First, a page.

Despite having a room full of colonials, Bob's table was ALWAYS my first stop, facing the entrance door, slightly to the left as you walked in. Some years there would be lots of additions to my collection, other years just a few – but there was never a show that he didn't have something that called out to me. One needed to get to his table fast, because he would invariably have a crowd 3 or 4 people deep – some looking, some asking questions, some reminiscing, all enjoying their time with a very special man.

But one never mistook his kindness for weakness of any sort – I remember one ANA convention where Bob had brought a very large selection of choice colonials. Don Partrick who, even then, had the finest collection of colonials formed had put together a large pile of things he wanted to buy, in the tens of thousands of dollars. He wanted a sizable discount, 20% if memory serves. Bob looked at him and said "Don, I'm a 10% kind of guy and I'm not giving you more off than that." These two icons stared at each other a bit and Don pulled out his checkbook and bought the group. Had he held out for 11%, Bob would have let him walk away!

At another ANA show a dealer had set up with a display of colonials that included a large number of counterfeits in off-metals, phony die trials and the like. One came with a purported letter from Bob, claiming that a St. Patrick die trial was absolutely genuine – the letter was a poor Xerox with every other word misspelled, and Bob who was quite the literate man was furious when I mentioned it to him. He ran over to that table and demanded the letter be given to him where he ripped it up and threw it at the dealer, saying that his integrity was never to be soiled like that again.

While many collectors today know of other giants from the 50's and 60's only from their written works or the (eventual) sale of their collections – Ford, Newman, Picker, Hoch, Keller, Spilman, Breen, etc. – Bob was more than just a name that they read about. He was out there, meeting people, fueling their enthusiasm and taking care of his own intellectual curiosity along the way.

Bob was a lover of the unexplored and a keen student of minutiae. When you look at some of the areas that he published monographs on – the 1783 Washington coinage, the 1767-A French Colonies Copper sols, the Atlee "Machin's Mills" Coppers and the billon coinage for the French Colonies – you see the workings of a mind who could make some sort of sense of areas that were previously ignored, or thought too complex to study seriously. Most of this research was, of course, done the old fashioned way – hands on examination of actual coins, long before the ease of digital files could be quickly zapped around the world, with descriptions meticulously written out by hand.

But Bob also did significant research that was never published, but which served as the basis for other researchers. Syd Martin's works on Rosa Americana, Hibernia and his soon-to-be-published work that includes the 1721-2 French Colonies copper 9 Deniers all owe a debt of gratitude to the groundbreaking work Bob did in those areas – and unlike some collectors of his generation, notably John Ford, Bob was always willing to share his information with other collectors, not just hoard it for his own use.

Bob's French Colonies collection, which was sold by Stack's shortly after his book on the series came out, may be the only public auction with his name on the coins sold. But Bob actually formed many first-rate collections that were dispersed privately, and often purchased intact by serious collectors. His Massachusetts silver was the basis of the Hains collection, his Massachusetts coppers went to a private collector, as did his Vermont coppers, his Atlee coppers, New York patterns, Washingtonia and other fine groups he formed at a time where there was very little real competition.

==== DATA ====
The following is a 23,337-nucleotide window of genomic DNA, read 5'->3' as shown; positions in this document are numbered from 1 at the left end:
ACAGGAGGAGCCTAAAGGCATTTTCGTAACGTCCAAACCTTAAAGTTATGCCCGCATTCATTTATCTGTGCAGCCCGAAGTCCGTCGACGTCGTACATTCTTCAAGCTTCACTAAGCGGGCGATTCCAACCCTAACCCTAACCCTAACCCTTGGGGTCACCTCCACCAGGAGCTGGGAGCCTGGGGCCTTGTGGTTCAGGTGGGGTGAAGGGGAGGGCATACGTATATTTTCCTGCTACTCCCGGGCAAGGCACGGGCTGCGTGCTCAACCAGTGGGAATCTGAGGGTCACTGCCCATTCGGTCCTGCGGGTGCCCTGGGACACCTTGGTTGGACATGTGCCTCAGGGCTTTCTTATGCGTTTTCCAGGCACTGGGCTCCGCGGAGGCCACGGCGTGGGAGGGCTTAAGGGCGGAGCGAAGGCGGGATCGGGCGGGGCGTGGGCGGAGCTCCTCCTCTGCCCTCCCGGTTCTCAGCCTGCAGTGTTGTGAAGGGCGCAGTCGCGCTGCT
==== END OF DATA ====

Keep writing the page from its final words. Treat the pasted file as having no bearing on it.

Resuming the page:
He put together excellent collections of world coins, paper money, advertising paper (which he also wrote the standard reference book on) and, like most of us, also collected outside of numismatics, especially some areas of antiques – and, not unexpectedly, he wrote about those areas too, authoring a work on "head vases" after he formed one of the largest collections ever put together (these were vases in the form of a head, often a famous person, which were popular in the mid-20th century, though some went back to the 19th century).

Bob always did well when he sold his collections – not only because he owned things for long periods of time, but because he had the knowledge and skill to cherrypick rarities, had contacts going back decades that supplied him with goodies and collectors who trusted his judgment on what things were worth, a trust that was well-earned over the course of his career.

He was the consummate gentleman dealer, never holding out for absolute top dollar on every item he sold (or worrying if someone slabbed a coin 1 point better than his). Collectors today rightfully prize anything with a Vlack pedigree – especially if they come in some of his older custom-made coin envelopes, the finest of which show a witch on a broom in red ink (the image taken from a “We All Have Our Hobbies” token), with the details of each coin painstakingly typewritten, often in a distinct green ink.

Colonial numismatics has been fortunate in attracting some very intelligent and enthusiastic people, but in this writer's opinion there are four that contributed far more than the usual level of participation. There were many others, of course, some who formed great collections but didn’t participate much other than the actual acquiring; some who wrote an occasional article or made a nice discovery, and others who participated for short periods of time and then left. But these "Big Four" did more than all the rest to popularize colonials – and without them, the hobby as we know it would be a vastly different area.

Those four are Eric Newman, Walter Breen, Jim Spilman and Bob Vlack, and we are all better off for much of their interests being focused on areas we collect. Bob was one of the last of a dying breed, a combination of collector, researcher, writer and dealer, something of a Renaissance man since he did all these areas equally well (none of the other three ever really adding dealer to their resumes). I was most fortunate to know him for such a long period of time and to call him a friend.

To read the earlier E-Sylum article, see:
ROBERT A. VLACK, 1927 - 2015 (

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Wayne Homren, Editor

NBS ( Web